Article 15(1) third paragraph of Regulation (EU, Euratom) No 883/2013:

The Supervisory Committee shall address to the Director-General opinions, including where appropriate, recommendations on, inter alia, the resources needed to carry out the investigative function of the Office […]

Recital 37 of Regulation (EU, Euratom) No 883/2013:

The Office should enjoy independence in the discharge of its functions. To reinforce that independence, the Office should be subject to regular monitoring of its investigative functions by a Supervisory Committee, composed of outside independent persons who are highly qualified in the Office’s areas of activity. The Supervisory Committee should not interfere with the conduct of ongoing investigations. Its duties should also include assisting the Director-General in discharging his responsibilities.


The Supervisory Committee is aware that OLAF’s budgetary independence has a direct impact on its investigations and operations. Therefore, it considers that an appropriate budget and a comprehensive strategy for human resources should be among the Director-General’s priorities.


The Committee acknowledged that, as in previous years, the Commission’s draft budget was subject to saving measures and noted that the annual increase in the budget had been consistently reduced. Compared to the previous year, OLAF’s budget increased by 1,41 % compared to 3,42 % the year before.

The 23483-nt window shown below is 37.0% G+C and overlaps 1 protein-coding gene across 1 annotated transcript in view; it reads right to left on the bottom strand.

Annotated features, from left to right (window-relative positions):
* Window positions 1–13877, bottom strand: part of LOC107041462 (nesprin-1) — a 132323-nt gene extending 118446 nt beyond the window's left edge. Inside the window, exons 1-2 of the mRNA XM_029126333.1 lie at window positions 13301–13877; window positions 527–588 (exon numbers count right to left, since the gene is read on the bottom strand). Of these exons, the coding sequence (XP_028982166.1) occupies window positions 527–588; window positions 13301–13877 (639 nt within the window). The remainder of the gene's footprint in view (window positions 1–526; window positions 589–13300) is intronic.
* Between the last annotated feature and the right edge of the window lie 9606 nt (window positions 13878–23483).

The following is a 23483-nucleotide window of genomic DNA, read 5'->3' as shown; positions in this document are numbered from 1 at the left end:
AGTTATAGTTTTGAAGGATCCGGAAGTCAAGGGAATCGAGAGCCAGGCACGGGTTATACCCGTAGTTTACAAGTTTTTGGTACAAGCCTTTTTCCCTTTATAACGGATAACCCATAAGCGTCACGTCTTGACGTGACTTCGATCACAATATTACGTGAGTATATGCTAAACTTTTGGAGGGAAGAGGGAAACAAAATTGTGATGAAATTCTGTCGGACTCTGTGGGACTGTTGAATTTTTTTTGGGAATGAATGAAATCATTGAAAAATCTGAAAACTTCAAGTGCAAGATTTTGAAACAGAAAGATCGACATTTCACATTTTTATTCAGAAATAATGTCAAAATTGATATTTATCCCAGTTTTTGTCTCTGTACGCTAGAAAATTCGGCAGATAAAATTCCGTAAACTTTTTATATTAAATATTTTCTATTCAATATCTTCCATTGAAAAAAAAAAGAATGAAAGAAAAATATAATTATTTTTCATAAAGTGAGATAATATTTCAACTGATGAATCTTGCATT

The Committee’s view is that this reduction should not adversely affect the fight against fraud or irregular activities causing prejudice to the EU’s financial interests. Moreover, the Communication from the Commission to the European Parliament, the European Council and the Council on Further strengthening the Rule of Law within the Union (6), as well as the Green Deal envisaged by the Commission, adds more responsibilities to OLAF.


The Committee wishes to again emphasise that OLAF should not only be spared the most restrictive saving measures applied to other Commission Directorates-General but, as far as human resources are concerned, it should actually benefit from incentives enabling highly qualified staff specialised in investigations and assets recovery to be recruited. This is particularly important for OLAF’s future working relationship with the EPPO.


During the reporting period, the Committee issued an opinion on OLAF’s preliminary draft budget for 2020 and analysed the implementation of OLAF’s budget approved for 2019. In examining OLAF’s preliminary draft budget for 2020, the Committee focused particularly on:

the financial and operational impact of implementing OLAF's new case management system (the ‘OCM’),

OLAF’s human resources strategy;

the special report by the Court of Auditors on the Commission’s anti-fraud strategy (7); and